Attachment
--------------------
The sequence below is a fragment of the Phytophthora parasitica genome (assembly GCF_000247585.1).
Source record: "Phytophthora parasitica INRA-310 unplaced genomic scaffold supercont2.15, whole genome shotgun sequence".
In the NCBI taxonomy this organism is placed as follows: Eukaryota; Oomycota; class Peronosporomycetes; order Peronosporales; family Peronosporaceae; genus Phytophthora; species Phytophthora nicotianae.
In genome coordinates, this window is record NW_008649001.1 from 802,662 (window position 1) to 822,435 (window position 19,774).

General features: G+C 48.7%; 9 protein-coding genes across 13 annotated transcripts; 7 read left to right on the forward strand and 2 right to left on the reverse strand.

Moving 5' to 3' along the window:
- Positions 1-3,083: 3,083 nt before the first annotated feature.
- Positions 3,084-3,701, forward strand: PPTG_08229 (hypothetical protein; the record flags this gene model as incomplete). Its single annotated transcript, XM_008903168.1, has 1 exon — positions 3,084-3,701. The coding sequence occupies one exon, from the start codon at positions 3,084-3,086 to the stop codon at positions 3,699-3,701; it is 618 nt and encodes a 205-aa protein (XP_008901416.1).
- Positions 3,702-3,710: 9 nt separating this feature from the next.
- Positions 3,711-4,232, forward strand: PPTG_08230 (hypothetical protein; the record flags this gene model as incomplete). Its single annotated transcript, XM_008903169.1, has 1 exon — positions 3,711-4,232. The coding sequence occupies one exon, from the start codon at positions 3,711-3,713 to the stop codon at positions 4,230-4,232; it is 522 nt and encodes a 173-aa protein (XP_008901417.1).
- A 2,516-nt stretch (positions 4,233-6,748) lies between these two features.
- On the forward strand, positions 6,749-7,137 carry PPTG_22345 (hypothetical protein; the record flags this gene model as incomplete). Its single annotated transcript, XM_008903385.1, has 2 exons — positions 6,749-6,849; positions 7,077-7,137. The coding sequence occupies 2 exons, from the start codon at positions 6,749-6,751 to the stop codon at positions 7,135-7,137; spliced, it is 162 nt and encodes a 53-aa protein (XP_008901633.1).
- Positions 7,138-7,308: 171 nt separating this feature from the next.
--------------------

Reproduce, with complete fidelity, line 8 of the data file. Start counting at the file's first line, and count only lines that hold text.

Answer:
- Positions 3,084-3,701, forward strand: PPTG_08229 (hypothetical protein; the record flags this gene model as incomplete). Its single annotated transcript, XM_008903168.1, has 1 exon — positions 3,084-3,701. The coding sequence occupies one exon, from the start codon at positions 3,084-3,086 to the stop codon at positions 3,699-3,701; it is 618 nt and encodes a 205-aa protein (XP_008901416.1).